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Arctic Star and Arctic Emblem: Recognition for taking part in the worst journey in the world

11 July 2013 - 6:38pm
| by Gaby

Arctic Star and Arctic Emblem awarded to John (Jack) Corry, Belfast Temple Corps

The words “We’ll be heroes, we’ll be heroes, when the battle is fierce” were never more meaningful than this past week when John (Jack) Corry, Belfast Temple received his long awaited and well deserved medals for his service in the Arctic Convoys during the Second World War.  Once described as “the worst journey in the world” by Winston Churchill, the Arctic Convoy heroes risked their lives running a gauntlet of submarine, air and battleship attacks, in sub-zero conditions.

After a long campaign to recognise the extraordinary bravery of those who served, the Arctic Star and Arctic Emblem were both awarded this week to Jack Corry and the remaining less than 200 veterans who also took part in the Arctic Convoys.

As a young soprano cornet player in his corps band (Ballymacarrett Mountpottinger – now Belfast Temple), at the age of 20, he willingly volunteered for service in the Royal Navy and served in three escort carriers in Norway operations, the D-Day landings, Arctic Convoys and Far Eastern campaigns.   As a keen bandsman his soprano cornet went into the Royal Navy with him and it was during a practicing session on board ship that he was overheard by a Senior Officer and was duly “commissioned” to be the ships impromptu trumpeter.  He was called upon on many occasions to fulfil duties at religious services and committals at sea.  By sheer coincidence, his final ship was HMS Trumpeter.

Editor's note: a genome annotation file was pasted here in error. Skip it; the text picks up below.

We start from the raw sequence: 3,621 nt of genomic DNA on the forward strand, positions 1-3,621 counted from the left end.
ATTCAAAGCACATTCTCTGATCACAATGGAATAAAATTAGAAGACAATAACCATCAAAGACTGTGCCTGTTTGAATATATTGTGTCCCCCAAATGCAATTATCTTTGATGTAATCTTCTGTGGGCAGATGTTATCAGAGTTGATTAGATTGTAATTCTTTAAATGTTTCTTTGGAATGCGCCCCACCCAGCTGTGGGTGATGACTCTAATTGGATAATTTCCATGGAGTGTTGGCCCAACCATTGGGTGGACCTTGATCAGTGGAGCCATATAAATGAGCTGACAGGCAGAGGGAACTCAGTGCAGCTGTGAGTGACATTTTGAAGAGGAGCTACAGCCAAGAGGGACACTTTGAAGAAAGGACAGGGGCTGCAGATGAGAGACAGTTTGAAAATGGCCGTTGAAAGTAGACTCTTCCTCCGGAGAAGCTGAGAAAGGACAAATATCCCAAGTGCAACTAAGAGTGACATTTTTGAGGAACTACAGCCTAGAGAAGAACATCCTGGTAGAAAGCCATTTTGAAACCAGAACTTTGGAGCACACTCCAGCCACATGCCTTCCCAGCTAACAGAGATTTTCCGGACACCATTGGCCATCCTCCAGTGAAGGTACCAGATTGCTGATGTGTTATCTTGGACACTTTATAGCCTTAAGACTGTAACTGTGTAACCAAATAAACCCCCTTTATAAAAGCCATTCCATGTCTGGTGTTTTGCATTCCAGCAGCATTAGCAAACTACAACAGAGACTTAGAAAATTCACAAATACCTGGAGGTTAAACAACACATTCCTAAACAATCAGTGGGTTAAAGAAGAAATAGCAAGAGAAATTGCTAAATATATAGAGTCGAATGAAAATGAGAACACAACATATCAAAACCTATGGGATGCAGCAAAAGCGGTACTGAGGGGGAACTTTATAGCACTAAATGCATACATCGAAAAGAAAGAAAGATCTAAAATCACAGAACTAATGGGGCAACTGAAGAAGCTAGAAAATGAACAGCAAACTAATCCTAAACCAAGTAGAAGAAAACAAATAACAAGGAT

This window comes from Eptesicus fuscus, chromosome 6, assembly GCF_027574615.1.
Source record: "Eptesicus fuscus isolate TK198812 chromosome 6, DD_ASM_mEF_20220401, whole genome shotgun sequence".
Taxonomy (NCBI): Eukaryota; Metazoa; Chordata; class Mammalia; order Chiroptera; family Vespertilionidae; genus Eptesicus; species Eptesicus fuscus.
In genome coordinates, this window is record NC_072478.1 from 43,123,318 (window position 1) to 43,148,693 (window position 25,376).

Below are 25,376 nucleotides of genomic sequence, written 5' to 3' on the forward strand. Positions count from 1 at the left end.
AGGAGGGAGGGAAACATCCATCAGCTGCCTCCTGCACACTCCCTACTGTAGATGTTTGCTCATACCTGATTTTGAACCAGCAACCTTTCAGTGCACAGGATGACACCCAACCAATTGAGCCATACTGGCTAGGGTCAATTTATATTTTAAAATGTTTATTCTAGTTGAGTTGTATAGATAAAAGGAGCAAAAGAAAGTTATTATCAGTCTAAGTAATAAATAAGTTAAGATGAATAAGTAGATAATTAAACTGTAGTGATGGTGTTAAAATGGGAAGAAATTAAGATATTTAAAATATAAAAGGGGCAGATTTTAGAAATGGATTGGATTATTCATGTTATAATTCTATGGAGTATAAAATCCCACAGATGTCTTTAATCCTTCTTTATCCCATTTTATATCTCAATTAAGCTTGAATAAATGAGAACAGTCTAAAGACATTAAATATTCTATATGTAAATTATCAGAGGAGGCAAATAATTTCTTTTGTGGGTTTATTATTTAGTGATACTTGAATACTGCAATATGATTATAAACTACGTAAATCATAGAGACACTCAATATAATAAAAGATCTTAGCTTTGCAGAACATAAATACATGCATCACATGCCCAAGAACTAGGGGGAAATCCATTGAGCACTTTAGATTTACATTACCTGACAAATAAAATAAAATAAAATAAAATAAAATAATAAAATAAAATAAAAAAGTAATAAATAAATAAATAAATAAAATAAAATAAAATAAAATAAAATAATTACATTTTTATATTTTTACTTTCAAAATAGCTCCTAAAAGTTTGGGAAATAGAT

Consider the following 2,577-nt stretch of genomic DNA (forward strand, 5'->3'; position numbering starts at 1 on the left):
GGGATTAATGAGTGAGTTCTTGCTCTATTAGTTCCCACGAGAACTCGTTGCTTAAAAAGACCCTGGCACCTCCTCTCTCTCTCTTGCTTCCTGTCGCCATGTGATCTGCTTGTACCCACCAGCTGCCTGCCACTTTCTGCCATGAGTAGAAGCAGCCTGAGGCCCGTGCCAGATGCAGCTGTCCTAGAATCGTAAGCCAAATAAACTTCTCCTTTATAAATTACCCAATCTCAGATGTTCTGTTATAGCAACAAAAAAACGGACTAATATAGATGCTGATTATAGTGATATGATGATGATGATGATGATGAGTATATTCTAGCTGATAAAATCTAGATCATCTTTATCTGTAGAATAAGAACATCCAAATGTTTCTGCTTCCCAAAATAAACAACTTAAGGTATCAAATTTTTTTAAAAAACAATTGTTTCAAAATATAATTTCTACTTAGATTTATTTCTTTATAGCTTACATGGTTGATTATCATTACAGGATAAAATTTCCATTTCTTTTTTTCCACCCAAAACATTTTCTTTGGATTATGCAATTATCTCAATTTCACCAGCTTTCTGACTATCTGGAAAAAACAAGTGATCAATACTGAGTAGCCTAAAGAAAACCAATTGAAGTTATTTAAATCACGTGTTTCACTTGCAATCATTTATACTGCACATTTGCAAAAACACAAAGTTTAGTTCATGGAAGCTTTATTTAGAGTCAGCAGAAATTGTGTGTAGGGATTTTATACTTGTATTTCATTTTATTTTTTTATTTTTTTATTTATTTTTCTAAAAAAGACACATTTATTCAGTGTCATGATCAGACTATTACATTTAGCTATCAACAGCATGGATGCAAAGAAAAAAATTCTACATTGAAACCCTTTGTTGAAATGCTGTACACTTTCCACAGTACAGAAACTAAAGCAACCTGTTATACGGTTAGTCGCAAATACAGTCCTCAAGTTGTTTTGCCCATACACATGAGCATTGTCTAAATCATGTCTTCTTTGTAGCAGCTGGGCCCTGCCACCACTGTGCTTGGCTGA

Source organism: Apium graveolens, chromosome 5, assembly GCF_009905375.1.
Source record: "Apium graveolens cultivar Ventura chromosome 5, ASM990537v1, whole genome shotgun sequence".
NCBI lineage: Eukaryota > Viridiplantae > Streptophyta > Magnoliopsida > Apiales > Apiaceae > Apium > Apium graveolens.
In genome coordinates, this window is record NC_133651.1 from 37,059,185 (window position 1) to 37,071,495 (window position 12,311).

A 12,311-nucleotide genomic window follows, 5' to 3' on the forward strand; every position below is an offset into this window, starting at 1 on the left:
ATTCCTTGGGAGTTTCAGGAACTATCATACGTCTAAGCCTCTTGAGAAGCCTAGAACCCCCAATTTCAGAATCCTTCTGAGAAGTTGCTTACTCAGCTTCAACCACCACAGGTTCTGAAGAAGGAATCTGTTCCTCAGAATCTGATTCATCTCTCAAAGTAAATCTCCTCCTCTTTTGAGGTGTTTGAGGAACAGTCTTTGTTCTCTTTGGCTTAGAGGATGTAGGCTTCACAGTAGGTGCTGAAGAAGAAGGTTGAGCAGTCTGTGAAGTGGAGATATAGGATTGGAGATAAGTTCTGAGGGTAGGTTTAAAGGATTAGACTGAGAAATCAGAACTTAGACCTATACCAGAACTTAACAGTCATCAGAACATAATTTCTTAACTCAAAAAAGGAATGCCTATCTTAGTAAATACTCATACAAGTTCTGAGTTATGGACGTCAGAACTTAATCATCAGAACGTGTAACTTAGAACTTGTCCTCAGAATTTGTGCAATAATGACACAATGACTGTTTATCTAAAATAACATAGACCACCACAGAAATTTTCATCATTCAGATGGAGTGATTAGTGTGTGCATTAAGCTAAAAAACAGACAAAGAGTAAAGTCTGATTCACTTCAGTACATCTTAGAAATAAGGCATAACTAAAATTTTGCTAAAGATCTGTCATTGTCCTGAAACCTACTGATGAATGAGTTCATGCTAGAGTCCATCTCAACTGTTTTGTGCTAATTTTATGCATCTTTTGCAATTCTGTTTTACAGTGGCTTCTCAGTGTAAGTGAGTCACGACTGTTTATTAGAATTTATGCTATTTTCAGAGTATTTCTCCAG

John was a young soprano cornet player in his corps band

70 years after the Arctic Convoys sailed to Russia, his family are thrilled that his bravery and that of the other Arctic veterans has been finally recognised and appropriately rewarded.  Whilst he remains very ill in hospital, in his ninetieth year, the family were greatly honoured to place in his hands the medals that he had rightfully earned for his courage and dedication to such a significant and gruelling mission.  These will add to his collection of medals already earned in the line of duty.




Submitted by Pam Trigg on

What a great thrill to be presented with the award 70 years after the event. Tanks Jack (John) Corry.

Submitted by Jill Collings on

My father, retired Bandmaster Gordon Cowley from Douglas Isle of Man, also received his Arctic Convoy medal after serving on HMS Edinburgh which sank in the Barents Sea, carrying bars of gold on board.What brave men.

Submitted by Peter earson on

My father,Dennis Pearson spent over 2 years on the arctic convoys as engine fitter on escort carriers.He died a few years ago,but we hope our Mum will be able ho hold Dad's Arctic Star medal in her hands soon.NNn

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